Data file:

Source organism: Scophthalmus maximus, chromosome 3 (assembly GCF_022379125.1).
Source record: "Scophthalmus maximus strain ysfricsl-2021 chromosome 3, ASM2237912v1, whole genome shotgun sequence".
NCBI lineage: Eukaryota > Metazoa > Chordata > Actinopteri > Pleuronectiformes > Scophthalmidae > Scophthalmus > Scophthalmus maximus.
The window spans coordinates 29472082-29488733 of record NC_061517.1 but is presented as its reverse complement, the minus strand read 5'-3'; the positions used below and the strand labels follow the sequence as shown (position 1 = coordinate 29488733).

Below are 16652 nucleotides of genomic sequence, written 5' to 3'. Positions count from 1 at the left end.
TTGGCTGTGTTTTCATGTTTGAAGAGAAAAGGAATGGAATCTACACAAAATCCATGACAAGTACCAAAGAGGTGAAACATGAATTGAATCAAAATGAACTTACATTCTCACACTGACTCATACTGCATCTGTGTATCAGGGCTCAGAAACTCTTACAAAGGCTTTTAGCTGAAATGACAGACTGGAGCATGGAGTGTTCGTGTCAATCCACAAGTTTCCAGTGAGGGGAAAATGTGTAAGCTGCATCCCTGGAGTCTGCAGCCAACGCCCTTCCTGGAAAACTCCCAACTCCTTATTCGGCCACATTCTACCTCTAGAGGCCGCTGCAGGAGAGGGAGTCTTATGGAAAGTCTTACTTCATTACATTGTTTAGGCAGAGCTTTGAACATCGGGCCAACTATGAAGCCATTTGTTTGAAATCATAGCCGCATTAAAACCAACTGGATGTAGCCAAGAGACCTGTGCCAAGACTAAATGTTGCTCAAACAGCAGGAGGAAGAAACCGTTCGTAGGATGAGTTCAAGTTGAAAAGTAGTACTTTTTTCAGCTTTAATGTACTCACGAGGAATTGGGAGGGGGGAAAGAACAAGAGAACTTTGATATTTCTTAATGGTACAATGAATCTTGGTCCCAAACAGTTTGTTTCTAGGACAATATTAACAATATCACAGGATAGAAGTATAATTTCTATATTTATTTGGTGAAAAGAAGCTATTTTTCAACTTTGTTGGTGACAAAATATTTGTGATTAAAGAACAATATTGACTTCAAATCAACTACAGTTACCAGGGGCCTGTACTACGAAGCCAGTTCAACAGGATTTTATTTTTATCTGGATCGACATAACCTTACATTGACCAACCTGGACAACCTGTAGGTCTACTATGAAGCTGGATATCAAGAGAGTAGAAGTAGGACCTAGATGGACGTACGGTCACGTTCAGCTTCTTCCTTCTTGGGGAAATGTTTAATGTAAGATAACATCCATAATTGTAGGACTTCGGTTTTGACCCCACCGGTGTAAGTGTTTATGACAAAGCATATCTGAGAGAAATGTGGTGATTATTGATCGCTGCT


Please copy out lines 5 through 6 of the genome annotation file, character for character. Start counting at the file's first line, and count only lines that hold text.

Below are 16652 nucleotides of genomic sequence, written 5' to 3'. Positions count from 1 at the left end.
TTGGCTGTGTTTTCATGTTTGAAGAGAAAAGGAATGGAATCTACACAAAATCCATGACAAGTACCAAAGAGGTGAAACATGAATTGAATCAAAATGAACTTACATTCTCACACTGACTCATACTGCATCTGTGTATCAGGGCTCAGAAACTCTTACAAAGGCTTTTAGCTGAAATGACAGACTGGAGCATGGAGTGTTCGTGTCAATCCACAAGTTTCCAGTGAGGGGAAAATGTGTAAGCTGCATCCCTGGAGTCTGCAGCCAACGCCCTTCCTGGAAAACTCCCAACTCCTTATTCGGCCACATTCTACCTCTAGAGGCCGCTGCAGGAGAGGGAGTCTTATGGAAAGTCTTACTTCATTACATTGTTTAGGCAGAGCTTTGAACATCGGGCCAACTATGAAGCCATTTGTTTGAAATCATAGCCGCATTAAAACCAACTGGATGTAGCCAAGAGACCTGTGCCAAGACTAAATGTTGCTCAAACAGCAGGAGGAAGAAACCGTTCGTAGGATGAGTTCAAGTTGAAAAGTAGTACTTTTTTCAGCTTTAATGTACTCACGAGGAATTGGGAGGGGGGAAAGAACAAGAGAACTTTGATATTTCTTAATGGTACAATGAATCTTGGTCCCAAACAGTTTGTTTCTAGGACAATATTAACAATATCACAGGATAGAAGTATAATTTCTATATTTATTTGGTGAAAAGAAGCTATTTTTCAACTTTGTTGGTGACAAAATATTTGTGATTAAAGAACAATATTGACTTCAAATCAACTACAGTTACCAGGGGCCTGTACTACGAAGCCAGTTCAACAGGATTTTATTTTTATCTGGATCGACATAACCTTACATTGACCAACCTGGACAACCTGTAGGTCTACTATGAAGCTGGATATCAAGAGAGTAGAAGTAGGACCTAGATGGACGTACGGTCACGTTCAGCTTCTTCCTTCTTGGGGAAATGTTTAATGTAAGATAACATCCATAATTGTAGGACTTCGGTTTTGACCCCACCGGTGTAAGTGTTTATGACAAAGCATATCTGAGAGAAATGTGGTGATTATTGATCGCTGCT